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Mathematica: f[a,b,c] = a*g[b,c], force evaluate

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  1. Mar 14, 2014 #1
    Hey,

    Say I have a function f[a,b,c] which depends on another function g[b,c] such that:

    f[a,b,c] = a*g[b,c]

    If I input, f[a,1,2], mathematica spits out a*g[1,2] rather then actually evaluating what g[1,2] is. Is there a way I can force mathematica to evaluate g[1,2] so instead, e/g if g = b/c, mathematica will give:

    f[a,1,2] = a/2

    This is just a simple example, in what I am doing this lack of evaluating causes a significant increase to the computation time.

    Thanks
     
  2. jcsd
  3. Mar 14, 2014 #2
    You want to tell Mathematica that your functions are to be treated as functions,
    g[b_, c_] := b/c
    f[a_, b_, c_] := a*g[b, c]
    Note the underscores after the function variables.

    Also see the tutorial.
     
  4. Mar 14, 2014 #3
    Hey,

    Thanks for your reply.

    Sorry I omitted the formal code for the sake of explaining. I found the source of my problem, I didn't include it here because I didn't think it was the problem.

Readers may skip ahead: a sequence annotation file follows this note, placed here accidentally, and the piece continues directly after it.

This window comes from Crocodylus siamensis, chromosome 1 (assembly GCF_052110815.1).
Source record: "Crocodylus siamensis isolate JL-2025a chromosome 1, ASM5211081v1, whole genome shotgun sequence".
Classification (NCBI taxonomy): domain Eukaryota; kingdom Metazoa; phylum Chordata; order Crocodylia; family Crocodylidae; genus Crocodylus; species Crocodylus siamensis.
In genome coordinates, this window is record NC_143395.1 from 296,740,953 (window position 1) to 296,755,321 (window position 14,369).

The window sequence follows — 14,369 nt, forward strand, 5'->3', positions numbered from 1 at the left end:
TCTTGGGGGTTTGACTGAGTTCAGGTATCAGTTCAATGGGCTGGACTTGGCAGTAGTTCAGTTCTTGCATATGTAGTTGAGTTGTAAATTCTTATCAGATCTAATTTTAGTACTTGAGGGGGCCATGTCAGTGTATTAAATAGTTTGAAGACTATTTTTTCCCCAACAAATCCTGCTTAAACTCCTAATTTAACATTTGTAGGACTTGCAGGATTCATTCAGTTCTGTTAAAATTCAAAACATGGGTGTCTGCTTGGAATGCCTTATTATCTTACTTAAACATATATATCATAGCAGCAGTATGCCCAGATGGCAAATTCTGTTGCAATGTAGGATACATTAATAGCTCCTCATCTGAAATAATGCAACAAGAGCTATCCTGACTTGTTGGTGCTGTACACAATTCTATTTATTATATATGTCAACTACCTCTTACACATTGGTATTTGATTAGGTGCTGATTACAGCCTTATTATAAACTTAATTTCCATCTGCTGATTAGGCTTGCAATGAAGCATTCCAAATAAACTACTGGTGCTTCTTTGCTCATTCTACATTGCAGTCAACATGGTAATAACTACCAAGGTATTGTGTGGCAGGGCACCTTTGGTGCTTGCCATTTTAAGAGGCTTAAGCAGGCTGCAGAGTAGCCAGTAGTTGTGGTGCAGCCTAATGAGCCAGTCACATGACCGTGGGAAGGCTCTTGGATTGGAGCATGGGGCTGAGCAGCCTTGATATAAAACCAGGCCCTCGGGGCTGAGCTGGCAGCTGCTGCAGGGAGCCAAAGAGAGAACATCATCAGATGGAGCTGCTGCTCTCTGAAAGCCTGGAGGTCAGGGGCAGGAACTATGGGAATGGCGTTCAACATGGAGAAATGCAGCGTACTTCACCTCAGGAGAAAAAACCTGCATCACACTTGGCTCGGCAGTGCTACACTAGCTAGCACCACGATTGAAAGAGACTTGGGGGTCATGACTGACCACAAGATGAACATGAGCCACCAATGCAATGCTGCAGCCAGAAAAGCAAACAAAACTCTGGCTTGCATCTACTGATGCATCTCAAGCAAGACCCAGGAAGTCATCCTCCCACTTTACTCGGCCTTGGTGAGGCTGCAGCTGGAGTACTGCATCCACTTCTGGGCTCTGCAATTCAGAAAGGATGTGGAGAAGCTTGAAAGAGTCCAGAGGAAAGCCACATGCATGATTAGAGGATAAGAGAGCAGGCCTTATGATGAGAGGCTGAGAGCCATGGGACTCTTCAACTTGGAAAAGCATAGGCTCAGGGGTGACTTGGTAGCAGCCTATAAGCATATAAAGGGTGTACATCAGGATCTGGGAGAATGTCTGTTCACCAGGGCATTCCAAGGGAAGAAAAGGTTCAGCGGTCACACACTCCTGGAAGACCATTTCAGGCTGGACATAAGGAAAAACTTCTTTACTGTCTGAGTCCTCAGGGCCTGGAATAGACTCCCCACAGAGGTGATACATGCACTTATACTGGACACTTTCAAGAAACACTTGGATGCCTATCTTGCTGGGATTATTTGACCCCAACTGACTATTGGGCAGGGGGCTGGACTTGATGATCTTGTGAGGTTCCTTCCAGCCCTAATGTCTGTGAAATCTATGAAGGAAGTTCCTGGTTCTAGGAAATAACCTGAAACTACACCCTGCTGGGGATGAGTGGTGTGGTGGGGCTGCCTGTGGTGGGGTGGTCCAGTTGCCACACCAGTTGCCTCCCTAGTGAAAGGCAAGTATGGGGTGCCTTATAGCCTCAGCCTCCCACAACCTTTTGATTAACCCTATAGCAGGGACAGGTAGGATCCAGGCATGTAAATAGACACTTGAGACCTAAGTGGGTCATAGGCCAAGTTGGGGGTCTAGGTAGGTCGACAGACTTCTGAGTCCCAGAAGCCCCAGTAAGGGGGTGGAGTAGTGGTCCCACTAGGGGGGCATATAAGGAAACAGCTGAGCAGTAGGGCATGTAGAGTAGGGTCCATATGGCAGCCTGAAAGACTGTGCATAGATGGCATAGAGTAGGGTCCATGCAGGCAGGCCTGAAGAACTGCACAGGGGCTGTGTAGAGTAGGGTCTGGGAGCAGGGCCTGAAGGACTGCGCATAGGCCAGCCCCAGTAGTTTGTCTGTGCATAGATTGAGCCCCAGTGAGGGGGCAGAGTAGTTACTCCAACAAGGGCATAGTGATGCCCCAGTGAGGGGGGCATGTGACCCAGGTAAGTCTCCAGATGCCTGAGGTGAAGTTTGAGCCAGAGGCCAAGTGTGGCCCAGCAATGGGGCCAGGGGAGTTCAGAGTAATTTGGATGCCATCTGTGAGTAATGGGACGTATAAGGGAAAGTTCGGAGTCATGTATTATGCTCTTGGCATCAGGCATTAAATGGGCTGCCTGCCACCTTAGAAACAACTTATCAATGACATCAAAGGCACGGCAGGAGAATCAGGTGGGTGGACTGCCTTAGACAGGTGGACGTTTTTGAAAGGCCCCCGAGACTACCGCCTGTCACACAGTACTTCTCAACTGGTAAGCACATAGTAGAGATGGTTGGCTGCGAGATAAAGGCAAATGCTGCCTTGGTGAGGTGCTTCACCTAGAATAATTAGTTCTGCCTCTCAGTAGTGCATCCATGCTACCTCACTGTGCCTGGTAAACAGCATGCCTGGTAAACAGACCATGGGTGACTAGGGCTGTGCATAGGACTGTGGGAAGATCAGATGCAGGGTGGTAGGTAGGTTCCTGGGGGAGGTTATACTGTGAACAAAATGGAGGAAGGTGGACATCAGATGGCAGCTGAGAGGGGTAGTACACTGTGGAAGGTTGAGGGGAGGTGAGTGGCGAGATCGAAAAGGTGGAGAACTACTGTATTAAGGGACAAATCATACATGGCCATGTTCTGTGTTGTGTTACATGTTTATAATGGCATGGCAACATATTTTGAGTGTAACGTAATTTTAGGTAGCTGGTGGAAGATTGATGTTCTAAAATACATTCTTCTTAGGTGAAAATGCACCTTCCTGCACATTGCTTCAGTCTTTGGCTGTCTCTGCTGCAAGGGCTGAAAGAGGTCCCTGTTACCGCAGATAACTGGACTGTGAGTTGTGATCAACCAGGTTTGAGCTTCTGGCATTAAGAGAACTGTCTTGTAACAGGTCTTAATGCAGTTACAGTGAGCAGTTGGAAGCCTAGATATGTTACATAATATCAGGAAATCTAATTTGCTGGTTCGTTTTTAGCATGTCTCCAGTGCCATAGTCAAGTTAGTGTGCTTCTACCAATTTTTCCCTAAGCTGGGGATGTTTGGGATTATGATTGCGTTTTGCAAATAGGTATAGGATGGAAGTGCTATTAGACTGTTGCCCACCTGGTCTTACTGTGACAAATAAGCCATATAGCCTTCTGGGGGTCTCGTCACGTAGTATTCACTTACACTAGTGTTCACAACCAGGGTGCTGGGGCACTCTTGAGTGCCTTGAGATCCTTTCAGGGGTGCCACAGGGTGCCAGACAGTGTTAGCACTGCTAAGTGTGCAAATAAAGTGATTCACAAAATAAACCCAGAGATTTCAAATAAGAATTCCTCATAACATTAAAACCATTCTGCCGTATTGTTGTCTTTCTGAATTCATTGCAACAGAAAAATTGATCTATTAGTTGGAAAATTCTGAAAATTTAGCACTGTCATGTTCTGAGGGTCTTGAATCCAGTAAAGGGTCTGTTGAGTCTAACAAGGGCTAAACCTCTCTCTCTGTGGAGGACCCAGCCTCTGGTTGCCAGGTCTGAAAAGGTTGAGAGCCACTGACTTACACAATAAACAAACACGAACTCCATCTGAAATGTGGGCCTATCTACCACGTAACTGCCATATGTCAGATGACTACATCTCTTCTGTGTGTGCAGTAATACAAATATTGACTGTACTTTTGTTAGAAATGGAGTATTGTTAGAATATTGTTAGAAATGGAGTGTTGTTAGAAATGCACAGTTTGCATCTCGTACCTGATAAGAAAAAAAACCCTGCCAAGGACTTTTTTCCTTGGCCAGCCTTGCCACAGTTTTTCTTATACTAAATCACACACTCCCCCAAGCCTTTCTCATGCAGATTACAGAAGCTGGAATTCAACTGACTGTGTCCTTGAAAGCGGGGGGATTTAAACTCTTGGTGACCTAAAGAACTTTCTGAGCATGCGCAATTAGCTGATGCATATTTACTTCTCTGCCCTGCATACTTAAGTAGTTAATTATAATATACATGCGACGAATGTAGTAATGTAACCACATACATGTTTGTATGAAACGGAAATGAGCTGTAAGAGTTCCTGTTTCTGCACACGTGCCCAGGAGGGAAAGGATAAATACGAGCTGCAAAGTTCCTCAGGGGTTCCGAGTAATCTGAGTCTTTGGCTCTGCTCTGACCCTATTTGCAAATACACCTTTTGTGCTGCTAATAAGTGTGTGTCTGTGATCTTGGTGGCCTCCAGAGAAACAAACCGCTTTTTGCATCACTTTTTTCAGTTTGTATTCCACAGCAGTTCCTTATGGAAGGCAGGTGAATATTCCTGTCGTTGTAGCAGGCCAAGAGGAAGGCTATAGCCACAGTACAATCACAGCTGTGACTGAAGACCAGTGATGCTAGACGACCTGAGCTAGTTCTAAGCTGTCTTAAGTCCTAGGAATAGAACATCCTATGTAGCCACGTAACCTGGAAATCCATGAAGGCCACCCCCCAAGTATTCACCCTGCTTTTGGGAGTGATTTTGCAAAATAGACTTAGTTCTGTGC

The problem was that I was using the If function, e.g.

    f[a,b,c] = If[a>x,a*g[b,c],100*a*g[b,c]]

    (omitting the _'s and :)

    Mathematica would choose not to evaluate the two conditions until it decided if a>x or not. To fix it I put in Evaluates[..] around each of the conditions.

    On the down side, this wasn't the reason for the increase computation time, still looking for that, but I won't bring up that problem here.

    Thanks again,
     
  5. Mar 14, 2014 #4
    Glad you solved it.

    I find optimizing Mathematica code tricky, as there generally is several ways of doing the same thing, and it's often not obvious why one should be quicker than the other. Anyway, there's this guide 10 tips for writing fast Mathematica code. You might find it helpful too.
     
  6. Mar 15, 2014 #5
    The reason behind the low performance is probably utilising symbolic manipulations where numerical would suffice.

    Why would you omit anything? With underscores and := this would be an entirely different definition.

    The way it's written here it looks alarming for several reasons. Don't omit anything because it makes it unnecessary hard to understand what's happening.
     
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